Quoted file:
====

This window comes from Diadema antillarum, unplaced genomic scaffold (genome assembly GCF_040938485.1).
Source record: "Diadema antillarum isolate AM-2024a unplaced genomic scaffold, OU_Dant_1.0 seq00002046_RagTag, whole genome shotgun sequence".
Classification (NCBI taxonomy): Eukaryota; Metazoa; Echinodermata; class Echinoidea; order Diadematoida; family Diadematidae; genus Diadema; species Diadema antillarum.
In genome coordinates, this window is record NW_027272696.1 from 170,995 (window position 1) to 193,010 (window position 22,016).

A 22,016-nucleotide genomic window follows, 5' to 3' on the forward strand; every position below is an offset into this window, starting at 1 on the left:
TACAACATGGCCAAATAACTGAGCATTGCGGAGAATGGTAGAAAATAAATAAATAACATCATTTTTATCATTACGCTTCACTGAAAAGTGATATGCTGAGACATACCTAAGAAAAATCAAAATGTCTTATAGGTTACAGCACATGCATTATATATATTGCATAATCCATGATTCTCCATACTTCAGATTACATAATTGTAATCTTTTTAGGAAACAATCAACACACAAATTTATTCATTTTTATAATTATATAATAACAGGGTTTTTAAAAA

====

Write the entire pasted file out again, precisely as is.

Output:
This window comes from Diadema antillarum, unplaced genomic scaffold (genome assembly GCF_040938485.1).
Source record: "Diadema antillarum isolate AM-2024a unplaced genomic scaffold, OU_Dant_1.0 seq00002046_RagTag, whole genome shotgun sequence".
Classification (NCBI taxonomy): Eukaryota; Metazoa; Echinodermata; class Echinoidea; order Diadematoida; family Diadematidae; genus Diadema; species Diadema antillarum.
In genome coordinates, this window is record NW_027272696.1 from 170,995 (window position 1) to 193,010 (window position 22,016).

A 22,016-nucleotide genomic window follows, 5' to 3' on the forward strand; every position below is an offset into this window, starting at 1 on the left:
TACAACATGGCCAAATAACTGAGCATTGCGGAGAATGGTAGAAAATAAATAAATAACATCATTTTTATCATTACGCTTCACTGAAAAGTGATATGCTGAGACATACCTAAGAAAAATCAAAATGTCTTATAGGTTACAGCACATGCATTATATATATTGCATAATCCATGATTCTCCATACTTCAGATTACATAATTGTAATCTTTTTAGGAAACAATCAACACACAAATTTATTCATTTTTATAATTATATAATAACAGGGTTTTTAAAAA